Santa Muerte death cult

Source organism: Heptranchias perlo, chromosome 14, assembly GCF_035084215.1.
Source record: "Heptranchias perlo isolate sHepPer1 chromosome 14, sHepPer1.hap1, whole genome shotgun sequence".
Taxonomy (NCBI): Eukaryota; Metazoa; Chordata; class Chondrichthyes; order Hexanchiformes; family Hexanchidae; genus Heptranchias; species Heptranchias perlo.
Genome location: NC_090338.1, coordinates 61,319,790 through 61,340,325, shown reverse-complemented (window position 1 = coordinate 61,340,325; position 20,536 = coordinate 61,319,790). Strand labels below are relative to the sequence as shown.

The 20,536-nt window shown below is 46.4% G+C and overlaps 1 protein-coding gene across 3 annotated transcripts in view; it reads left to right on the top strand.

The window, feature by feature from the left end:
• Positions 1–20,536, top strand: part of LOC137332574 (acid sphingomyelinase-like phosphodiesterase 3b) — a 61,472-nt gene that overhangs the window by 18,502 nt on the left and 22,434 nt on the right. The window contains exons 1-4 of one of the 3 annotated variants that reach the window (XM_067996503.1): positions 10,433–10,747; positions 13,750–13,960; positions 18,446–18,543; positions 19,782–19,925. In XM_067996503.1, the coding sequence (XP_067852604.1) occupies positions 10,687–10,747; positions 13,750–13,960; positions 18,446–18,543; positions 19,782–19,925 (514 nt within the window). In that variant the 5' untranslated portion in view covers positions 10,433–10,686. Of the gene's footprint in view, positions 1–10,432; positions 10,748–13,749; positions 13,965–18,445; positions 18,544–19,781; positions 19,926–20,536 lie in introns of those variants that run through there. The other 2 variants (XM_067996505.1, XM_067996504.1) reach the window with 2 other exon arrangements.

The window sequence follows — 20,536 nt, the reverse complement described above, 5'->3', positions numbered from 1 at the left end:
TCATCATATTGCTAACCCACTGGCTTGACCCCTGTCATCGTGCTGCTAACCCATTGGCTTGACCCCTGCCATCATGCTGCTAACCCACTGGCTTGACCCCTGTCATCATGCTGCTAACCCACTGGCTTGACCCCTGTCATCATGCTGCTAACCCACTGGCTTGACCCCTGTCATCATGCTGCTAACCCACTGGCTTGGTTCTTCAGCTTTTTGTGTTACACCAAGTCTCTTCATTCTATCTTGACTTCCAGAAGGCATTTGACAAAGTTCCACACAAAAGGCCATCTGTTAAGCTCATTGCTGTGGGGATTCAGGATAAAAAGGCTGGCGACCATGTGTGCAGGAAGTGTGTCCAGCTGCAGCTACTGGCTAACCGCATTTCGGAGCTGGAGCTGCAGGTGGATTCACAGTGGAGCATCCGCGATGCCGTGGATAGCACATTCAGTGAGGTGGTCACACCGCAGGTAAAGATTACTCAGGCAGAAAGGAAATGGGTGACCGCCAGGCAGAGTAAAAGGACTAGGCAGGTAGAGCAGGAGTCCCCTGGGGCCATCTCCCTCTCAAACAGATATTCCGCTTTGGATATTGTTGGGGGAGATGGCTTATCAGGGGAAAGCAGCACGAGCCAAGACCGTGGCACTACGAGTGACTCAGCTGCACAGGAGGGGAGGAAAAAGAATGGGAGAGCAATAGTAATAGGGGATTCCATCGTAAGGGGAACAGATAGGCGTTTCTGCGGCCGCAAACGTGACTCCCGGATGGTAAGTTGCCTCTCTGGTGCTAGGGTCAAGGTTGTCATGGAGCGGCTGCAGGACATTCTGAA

. . . a psychic’s studio with a sign: “Santa Muerte; Consejeria Espiritual y Sentimental; Exorcismos . . .” Inside the space behind a pane of glass, like the viewing window of a hearse, stood a skeleton in a wedding dress, a veil thinly covering the skull, the gown low-cut over the ribcage, and falling from the hips a short-hemmed Confirmation dress strangely resembling a “naughty nurse” outfit. The effigy stood on a dais looking out at the citizens of the barrio from bottomless eye sockets, a rictus grin leering from the fleshless jaw. In one hand she held a skull, in the other a scythe with filigree engraved on its blade. A pace or two behind her was a half-size mannikin caballero smoking a puro. It was a tomb sculpture animated by the gleeful idea that death was fiesta and liberation, promising happiness and fulfillment, and that the half-alive smokey unawareness of the now would expand beyond the grave into a fully realized something more in the to-be.